Once all of the plugins and themes on your site are up to date, check to see if the problem is gone.
If so, congrats! Stop here. No more WordPress troubleshooting necessary.
If not, continue to the next step.
Check plugins — *Most common fix!*
WordPress Troubleshooting // 3 of 6
As the section heading says, most WordPress problems, and the need for any WordPress troubleshooting at all, arises from conflicts between a plugin and your site, your theme, or another plugin you’ve got installed.
The simplest way to check for this is to temporarily disable all plugins and see if the error resolves.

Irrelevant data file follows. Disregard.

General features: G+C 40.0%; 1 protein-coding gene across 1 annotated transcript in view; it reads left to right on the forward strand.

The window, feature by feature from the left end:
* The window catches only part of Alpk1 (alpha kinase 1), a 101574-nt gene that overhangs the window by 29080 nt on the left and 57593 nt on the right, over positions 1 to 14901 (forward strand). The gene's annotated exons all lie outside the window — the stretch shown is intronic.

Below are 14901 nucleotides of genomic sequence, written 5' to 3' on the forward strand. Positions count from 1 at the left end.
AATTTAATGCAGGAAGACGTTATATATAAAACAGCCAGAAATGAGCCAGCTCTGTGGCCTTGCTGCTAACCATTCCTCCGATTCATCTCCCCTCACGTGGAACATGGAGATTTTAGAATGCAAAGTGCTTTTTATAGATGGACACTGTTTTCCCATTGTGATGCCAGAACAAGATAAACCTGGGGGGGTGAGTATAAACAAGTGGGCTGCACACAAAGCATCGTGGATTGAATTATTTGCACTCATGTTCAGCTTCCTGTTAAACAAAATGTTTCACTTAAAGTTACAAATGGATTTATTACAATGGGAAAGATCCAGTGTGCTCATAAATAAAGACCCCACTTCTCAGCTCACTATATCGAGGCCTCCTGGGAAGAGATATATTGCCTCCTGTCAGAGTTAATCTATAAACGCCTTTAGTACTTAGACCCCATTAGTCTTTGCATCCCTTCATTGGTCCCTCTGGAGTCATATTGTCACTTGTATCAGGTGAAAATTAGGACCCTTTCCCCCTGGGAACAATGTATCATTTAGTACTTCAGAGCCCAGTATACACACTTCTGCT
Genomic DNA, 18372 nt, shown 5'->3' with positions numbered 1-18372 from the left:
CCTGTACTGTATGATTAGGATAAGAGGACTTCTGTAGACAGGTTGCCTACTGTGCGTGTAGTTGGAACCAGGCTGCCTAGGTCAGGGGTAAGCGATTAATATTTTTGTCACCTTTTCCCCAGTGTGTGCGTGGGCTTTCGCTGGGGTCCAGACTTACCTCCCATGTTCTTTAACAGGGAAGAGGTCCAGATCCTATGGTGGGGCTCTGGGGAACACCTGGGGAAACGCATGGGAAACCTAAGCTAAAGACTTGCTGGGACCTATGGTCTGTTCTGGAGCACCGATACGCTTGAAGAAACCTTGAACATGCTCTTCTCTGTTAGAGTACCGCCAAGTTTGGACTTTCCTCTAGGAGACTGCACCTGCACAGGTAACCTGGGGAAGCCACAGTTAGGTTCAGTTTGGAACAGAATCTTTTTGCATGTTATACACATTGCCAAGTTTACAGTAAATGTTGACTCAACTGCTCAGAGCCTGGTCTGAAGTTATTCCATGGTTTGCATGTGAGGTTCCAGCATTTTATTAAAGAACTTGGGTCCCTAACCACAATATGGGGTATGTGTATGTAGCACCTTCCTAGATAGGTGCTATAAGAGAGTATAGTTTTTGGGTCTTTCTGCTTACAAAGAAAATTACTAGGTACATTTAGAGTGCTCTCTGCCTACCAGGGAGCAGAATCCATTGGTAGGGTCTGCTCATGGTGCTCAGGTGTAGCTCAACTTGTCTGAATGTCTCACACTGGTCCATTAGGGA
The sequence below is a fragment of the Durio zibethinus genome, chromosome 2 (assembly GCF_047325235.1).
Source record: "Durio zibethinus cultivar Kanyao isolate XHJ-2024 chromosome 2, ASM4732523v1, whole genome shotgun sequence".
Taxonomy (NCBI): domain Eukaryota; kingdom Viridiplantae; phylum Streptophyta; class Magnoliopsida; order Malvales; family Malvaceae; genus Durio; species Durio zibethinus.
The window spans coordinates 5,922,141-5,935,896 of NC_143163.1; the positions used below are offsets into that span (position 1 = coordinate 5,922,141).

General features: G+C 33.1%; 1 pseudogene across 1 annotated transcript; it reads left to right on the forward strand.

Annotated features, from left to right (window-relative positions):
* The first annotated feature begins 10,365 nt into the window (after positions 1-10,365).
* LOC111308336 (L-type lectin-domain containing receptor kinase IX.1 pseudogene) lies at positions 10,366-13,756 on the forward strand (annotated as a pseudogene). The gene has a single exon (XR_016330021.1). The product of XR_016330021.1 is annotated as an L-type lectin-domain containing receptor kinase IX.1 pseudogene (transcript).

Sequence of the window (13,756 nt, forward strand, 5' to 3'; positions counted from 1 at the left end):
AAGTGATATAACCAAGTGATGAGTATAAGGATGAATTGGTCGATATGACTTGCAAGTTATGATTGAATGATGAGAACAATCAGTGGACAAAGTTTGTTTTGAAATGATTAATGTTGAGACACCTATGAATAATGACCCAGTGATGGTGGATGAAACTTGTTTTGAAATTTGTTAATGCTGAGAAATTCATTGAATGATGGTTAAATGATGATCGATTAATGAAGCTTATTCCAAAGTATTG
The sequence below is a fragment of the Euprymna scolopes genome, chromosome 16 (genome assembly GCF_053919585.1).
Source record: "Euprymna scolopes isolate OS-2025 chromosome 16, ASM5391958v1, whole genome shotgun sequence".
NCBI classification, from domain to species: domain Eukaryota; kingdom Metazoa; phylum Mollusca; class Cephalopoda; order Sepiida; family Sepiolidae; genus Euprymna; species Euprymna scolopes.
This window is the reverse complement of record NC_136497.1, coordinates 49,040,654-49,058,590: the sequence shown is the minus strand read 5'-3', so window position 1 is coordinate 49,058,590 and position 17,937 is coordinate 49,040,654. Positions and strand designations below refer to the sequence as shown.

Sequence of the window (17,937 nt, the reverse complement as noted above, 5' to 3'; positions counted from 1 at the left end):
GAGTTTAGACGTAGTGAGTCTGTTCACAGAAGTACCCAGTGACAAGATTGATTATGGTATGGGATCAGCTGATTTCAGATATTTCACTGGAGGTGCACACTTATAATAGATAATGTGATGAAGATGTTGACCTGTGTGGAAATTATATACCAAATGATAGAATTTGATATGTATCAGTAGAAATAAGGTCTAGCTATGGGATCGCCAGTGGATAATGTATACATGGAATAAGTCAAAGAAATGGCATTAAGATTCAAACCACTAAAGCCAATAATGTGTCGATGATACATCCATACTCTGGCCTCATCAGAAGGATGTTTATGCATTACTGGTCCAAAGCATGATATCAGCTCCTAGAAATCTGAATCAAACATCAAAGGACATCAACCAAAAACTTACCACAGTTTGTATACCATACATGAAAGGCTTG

Here’s how to do that:
Disable all plugins
Disabling all plugins is the place to start.
Step 3.1 — Delete any inactive plugins
Before disabling your plugins, I recommend removing any inactive plugins.
This is good not only for site security, but it makes knowing which plugins to re-enable way easier. If every plugin on your site is an active plugin, they all be back on at the end.
To do this, click to the Plugins page from the WordPress Dashboard.
Then, click the Inactive filter.
⚠ Note: If you don’t have any inactive plugins, this inactive link won’t show up, and you can skip down to the next step.
Then, for each plugin, click the Delete button and then OK in the dialog box that pops up.
Step 3.2 — Disable all plugins
Head back to the main Plugins page (can click the same Plugins link in the left-hand sidebar).
Then, click the select-all checkbox.
Then, from the Bulk actions dropdown menu, choose Deactivate. Then click Apply.